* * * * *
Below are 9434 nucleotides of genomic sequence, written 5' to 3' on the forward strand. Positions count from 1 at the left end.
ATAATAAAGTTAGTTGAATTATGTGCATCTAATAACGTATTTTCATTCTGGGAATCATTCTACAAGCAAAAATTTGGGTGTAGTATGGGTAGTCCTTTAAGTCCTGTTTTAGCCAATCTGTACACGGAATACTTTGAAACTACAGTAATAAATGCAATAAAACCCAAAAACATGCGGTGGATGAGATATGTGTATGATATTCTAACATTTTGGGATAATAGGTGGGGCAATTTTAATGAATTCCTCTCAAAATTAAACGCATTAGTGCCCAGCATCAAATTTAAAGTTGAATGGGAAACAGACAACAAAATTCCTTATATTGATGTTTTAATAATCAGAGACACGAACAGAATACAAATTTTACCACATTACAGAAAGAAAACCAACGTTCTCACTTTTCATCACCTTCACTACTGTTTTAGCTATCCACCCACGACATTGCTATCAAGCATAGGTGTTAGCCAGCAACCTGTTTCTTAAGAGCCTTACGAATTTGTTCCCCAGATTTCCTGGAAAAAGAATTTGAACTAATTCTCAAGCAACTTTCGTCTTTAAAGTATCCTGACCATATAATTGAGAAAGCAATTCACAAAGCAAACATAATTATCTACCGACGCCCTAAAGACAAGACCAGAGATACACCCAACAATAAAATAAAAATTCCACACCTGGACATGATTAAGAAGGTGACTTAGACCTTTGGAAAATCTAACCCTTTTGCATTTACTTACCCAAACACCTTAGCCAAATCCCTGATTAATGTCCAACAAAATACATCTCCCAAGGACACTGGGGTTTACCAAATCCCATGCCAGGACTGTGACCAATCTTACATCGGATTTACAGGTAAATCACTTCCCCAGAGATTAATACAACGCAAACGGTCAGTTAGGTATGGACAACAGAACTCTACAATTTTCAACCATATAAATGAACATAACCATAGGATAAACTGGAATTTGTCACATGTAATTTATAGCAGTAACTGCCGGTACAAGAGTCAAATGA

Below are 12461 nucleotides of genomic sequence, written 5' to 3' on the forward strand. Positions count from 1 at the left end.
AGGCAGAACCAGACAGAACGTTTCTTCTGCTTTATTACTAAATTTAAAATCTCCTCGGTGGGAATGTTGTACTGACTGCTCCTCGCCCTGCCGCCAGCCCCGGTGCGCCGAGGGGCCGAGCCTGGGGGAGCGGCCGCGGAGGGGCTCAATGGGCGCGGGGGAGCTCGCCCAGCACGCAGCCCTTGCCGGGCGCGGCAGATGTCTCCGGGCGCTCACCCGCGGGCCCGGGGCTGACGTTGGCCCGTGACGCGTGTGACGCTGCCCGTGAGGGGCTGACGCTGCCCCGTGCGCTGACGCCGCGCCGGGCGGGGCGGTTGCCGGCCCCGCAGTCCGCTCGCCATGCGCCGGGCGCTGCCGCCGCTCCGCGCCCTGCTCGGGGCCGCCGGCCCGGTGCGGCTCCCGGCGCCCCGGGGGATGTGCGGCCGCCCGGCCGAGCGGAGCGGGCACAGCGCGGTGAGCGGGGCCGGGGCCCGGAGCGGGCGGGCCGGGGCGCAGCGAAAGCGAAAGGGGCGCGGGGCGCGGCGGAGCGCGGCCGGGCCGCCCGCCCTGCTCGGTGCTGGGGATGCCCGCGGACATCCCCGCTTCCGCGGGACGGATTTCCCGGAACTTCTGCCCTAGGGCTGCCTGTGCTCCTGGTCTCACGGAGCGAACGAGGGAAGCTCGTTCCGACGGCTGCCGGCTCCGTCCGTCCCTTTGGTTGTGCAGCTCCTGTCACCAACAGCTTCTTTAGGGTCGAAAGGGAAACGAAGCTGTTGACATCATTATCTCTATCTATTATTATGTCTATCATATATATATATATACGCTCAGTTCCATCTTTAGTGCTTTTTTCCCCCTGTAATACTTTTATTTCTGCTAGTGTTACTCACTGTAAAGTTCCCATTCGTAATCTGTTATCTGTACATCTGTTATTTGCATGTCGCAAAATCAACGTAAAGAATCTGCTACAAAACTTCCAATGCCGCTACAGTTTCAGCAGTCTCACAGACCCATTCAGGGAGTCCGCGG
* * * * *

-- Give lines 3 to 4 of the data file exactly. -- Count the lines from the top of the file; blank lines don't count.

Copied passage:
Below are 12461 nucleotides of genomic sequence, written 5' to 3' on the forward strand. Positions count from 1 at the left end.
AGGCAGAACCAGACAGAACGTTTCTTCTGCTTTATTACTAAATTTAAAATCTCCTCGGTGGGAATGTTGTACTGACTGCTCCTCGCCCTGCCGCCAGCCCCGGTGCGCCGAGGGGCCGAGCCTGGGGGAGCGGCCGCGGAGGGGCTCAATGGGCGCGGGGGAGCTCGCCCAGCACGCAGCCCTTGCCGGGCGCGGCAGATGTCTCCGGGCGCTCACCCGCGGGCCCGGGGCTGACGTTGGCCCGTGACGCGTGTGACGCTGCCCGTGAGGGGCTGACGCTGCCCCGTGCGCTGACGCCGCGCCGGGCGGGGCGGTTGCCGGCCCCGCAGTCCGCTCGCCATGCGCCGGGCGCTGCCGCCGCTCCGCGCCCTGCTCGGGGCCGCCGGCCCGGTGCGGCTCCCGGCGCCCCGGGGGATGTGCGGCCGCCCGGCCGAGCGGAGCGGGCACAGCGCGGTGAGCGGGGCCGGGGCCCGGAGCGGGCGGGCCGGGGCGCAGCGAAAGCGAAAGGGGCGCGGGGCGCGGCGGAGCGCGGCCGGGCCGCCCGCCCTGCTCGGTGCTGGGGATGCCCGCGGACATCCCCGCTTCCGCGGGACGGATTTCCCGGAACTTCTGCCCTAGGGCTGCCTGTGCTCCTGGTCTCACGGAGCGAACGAGGGAAGCTCGTTCCGACGGCTGCCGGCTCCGTCCGTCCCTTTGGTTGTGCAGCTCCTGTCACCAACAGCTTCTTTAGGGTCGAAAGGGAAACGAAGCTGTTGACATCATTATCTCTATCTATTATTATGTCTATCATATATATATATATACGCTCAGTTCCATCTTTAGTGCTTTTTTCCCCCTGTAATACTTTTATTTCTGCTAGTGTTACTCACTGTAAAGTTCCCATTCGTAATCTGTTATCTGTACATCTGTTATTTGCATGTCGCAAAATCAACGTAAAGAATCTGCTACAAAACTTCCAATGCCGCTACAGTTTCAGCAGTCTCACAGACCCATTCAGGGAGTCCGCGG